• 14th Amendment due process of law protects parental rights to live together without government interference; specifically, all persons born or naturalized in the United States, and subject to the jurisdiction thereof, are citizens of the United States and of the state wherein they reside. No state shall make or enforce any law which shall abridge the privileges or immunities of citizens of the United States; nor shall any state deprive any person of life, liberty, or property, without due process of law; nor deny to any person within its jurisdiction the equal protection of the laws. Currently, children are considered “property” under this amendment; hopefully soon children will be defined as “persons” under this amendment.

 

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Child Welfare System Redesign State Pilot Business Plan

 

    • 4th amendment rights against unreasonable search and seizure including taking of a child from the family; specifically, the right of the people to be secure in their persons, houses, papers, and effects, against unreasonable searches and seizures, shall not be violated, and no Warrants shall issue, but upon probable cause, supported by Oath or affirmation, and particularly describing the place to be searched, and the persons or things to be seized. This amendment at least includes “persons or things” as “seizures,” so children don’t have to be considered “property.”
    • The 5th Amendment creates a number of rights relevant to both criminal and civil legal proceedings. In criminal cases, the Fifth Amendment guarantees the right to a grand jury, forbids “double jeopardy,” and protects against self-incrimination. It also requires that “due process of law” be part of any proceeding that denies a citizen “life, liberty or property” and requires the government to compensate citizens when it takes private property for public use. Once again, children are considered “private property” rather than “persons.”
    • The 6th Amendment guarantees the rights of criminal defendants, including the right to a public trial without unnecessary delay, the right to a lawyer, the right to an impartial jury, and the right to know who your accusers are and the nature of the charges and evidence against you.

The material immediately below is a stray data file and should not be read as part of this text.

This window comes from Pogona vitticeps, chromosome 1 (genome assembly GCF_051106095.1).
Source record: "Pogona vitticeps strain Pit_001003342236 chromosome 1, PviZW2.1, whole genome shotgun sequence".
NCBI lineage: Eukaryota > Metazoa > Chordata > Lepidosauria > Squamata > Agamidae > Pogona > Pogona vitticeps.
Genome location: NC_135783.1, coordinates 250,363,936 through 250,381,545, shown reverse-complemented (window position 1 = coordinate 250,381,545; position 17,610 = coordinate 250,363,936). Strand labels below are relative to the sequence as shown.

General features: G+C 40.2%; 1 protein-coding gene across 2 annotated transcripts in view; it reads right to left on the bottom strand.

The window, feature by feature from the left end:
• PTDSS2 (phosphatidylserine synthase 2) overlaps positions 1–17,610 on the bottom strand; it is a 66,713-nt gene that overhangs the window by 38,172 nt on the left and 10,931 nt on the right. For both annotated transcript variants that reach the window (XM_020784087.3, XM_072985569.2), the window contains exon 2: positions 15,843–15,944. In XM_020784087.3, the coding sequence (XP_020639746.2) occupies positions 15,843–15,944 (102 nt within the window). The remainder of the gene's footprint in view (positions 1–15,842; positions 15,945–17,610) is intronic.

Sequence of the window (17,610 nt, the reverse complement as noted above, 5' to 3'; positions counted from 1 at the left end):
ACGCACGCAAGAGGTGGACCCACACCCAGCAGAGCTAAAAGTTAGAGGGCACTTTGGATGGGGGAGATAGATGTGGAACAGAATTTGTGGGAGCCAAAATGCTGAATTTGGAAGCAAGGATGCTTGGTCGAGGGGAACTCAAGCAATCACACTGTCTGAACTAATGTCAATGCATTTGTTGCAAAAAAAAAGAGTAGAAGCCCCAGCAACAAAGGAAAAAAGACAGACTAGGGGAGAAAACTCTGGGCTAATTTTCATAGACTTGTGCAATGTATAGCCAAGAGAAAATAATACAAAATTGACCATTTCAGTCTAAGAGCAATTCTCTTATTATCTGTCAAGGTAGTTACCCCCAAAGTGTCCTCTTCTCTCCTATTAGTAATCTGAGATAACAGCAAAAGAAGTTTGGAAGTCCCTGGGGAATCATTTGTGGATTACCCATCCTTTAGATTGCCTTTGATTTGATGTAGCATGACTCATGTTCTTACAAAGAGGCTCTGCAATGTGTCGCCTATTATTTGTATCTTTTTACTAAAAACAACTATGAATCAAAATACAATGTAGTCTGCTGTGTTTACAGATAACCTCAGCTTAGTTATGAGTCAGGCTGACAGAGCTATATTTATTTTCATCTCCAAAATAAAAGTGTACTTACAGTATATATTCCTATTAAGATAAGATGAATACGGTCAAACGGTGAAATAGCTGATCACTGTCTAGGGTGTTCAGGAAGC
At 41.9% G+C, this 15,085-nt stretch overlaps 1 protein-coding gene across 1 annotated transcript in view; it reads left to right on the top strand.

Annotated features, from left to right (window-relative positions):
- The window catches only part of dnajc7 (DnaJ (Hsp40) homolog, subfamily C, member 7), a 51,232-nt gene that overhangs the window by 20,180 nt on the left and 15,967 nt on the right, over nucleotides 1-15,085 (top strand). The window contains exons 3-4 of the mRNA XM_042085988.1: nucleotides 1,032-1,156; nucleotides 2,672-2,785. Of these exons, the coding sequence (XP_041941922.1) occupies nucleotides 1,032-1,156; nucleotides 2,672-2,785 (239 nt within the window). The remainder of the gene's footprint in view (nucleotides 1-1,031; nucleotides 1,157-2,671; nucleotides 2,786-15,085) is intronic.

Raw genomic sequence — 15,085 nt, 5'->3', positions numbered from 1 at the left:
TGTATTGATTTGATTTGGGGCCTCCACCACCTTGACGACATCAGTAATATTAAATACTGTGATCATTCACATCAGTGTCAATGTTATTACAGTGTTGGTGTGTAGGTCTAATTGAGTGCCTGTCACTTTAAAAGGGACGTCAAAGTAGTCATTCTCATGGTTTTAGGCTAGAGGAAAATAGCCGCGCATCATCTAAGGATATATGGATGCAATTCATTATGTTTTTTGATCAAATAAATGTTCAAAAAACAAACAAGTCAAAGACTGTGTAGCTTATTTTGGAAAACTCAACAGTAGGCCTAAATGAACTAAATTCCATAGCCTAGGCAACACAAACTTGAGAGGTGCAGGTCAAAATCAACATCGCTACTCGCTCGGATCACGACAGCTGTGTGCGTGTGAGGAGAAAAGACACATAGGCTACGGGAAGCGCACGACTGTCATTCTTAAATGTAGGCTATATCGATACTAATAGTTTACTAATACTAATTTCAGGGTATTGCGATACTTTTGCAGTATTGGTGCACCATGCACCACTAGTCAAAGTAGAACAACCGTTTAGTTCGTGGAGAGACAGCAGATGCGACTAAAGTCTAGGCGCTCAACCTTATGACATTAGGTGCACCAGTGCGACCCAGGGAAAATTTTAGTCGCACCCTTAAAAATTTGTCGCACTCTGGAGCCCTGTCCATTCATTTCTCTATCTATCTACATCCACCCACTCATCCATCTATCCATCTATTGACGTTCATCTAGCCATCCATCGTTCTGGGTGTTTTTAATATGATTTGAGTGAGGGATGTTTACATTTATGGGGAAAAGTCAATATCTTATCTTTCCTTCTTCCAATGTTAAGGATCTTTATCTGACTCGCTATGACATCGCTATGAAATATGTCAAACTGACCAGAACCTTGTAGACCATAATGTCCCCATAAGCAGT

Response: Plainclothes Law Enforcement officers, with specific training in child and family trauma, approach each suspected case of a child crime victim with a cautious open mind and a focus on the child and any signs of violence or trauma toward the child. Experienced LE officers understand that domestic violence (a type of child assault) is one of the most dangerous types of cases officers face, often resulting in death of or injury to the officer, and perhaps others. LE officers must consider investigations of violence against the child with the same caution as domestic violence cases, because often the perpetrator of child violence is also the perpetrator of domestic violence. Clear distinctions must be made for the majority of typical scenarios LE officers will face, so the officers clearly understand their duty to the child crime victim in the framework of the Constitution and Bill of Rights of the family. CPS does not have authority to remove a parent who has assaulted their child and may (or may not) call in Law Enforcement to help. With the CPS goal of keeping children in the family, too often CPS does NOT contact Law Enforcement and the child crime victim is left at home with their assailant. With Law Enforcement conducting the initial investigation in cases of reported child crime victims, and dependent on the circumstances, LE can arrest an alleged perpetrator in exigent circumstances of child or adult crime victims. This saves many more children from ongoing assault and battery as well as rape/incest.